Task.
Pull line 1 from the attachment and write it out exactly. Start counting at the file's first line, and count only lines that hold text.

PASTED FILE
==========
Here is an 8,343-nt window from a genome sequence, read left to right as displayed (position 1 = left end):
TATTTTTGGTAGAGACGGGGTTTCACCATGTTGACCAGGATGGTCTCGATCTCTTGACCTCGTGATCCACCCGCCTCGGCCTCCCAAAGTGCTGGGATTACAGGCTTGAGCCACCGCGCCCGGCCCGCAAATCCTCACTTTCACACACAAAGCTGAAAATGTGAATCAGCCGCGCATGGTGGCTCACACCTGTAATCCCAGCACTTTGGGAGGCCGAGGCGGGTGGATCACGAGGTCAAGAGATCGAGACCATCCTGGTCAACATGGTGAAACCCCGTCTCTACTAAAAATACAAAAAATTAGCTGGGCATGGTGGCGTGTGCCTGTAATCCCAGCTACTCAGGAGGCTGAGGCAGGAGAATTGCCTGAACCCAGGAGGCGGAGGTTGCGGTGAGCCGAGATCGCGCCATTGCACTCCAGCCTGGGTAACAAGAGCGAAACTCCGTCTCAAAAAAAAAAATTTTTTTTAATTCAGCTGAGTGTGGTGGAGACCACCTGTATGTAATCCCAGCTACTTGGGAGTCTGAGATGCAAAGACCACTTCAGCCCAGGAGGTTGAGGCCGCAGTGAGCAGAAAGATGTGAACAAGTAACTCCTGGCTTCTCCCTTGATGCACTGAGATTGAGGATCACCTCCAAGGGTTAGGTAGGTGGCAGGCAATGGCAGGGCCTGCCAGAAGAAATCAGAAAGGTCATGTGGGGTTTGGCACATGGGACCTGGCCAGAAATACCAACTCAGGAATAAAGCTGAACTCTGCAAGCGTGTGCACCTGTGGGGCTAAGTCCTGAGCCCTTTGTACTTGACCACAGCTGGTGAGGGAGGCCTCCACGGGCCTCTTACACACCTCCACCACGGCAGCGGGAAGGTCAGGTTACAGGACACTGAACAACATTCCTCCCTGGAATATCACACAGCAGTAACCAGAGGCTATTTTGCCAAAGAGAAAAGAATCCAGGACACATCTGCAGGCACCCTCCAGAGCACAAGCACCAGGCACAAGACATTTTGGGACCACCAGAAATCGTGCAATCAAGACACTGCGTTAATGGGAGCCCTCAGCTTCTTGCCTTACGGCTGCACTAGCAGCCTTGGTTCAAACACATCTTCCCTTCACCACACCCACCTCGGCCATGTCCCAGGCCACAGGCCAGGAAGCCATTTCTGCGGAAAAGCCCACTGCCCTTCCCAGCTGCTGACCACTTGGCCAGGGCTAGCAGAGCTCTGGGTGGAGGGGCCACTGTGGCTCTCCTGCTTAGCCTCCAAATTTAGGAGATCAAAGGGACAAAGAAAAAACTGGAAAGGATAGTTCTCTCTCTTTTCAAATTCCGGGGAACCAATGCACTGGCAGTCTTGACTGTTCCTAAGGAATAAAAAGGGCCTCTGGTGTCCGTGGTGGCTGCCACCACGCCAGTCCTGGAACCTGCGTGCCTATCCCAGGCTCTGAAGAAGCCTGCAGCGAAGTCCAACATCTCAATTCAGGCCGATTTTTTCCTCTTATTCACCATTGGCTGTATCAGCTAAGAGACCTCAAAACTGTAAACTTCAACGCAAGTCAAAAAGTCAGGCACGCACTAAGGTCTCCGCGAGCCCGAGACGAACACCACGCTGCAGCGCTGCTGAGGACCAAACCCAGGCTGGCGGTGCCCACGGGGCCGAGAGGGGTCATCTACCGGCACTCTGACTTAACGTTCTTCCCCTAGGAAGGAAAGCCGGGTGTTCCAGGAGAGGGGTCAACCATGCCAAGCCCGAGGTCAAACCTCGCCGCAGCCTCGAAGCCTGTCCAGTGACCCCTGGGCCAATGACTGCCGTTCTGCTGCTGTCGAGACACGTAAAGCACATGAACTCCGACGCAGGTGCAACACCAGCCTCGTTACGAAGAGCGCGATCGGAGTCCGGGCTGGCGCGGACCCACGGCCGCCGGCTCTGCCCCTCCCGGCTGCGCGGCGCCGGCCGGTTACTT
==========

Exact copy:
Here is an 8,343-nt window from a genome sequence, read left to right as displayed (position 1 = left end):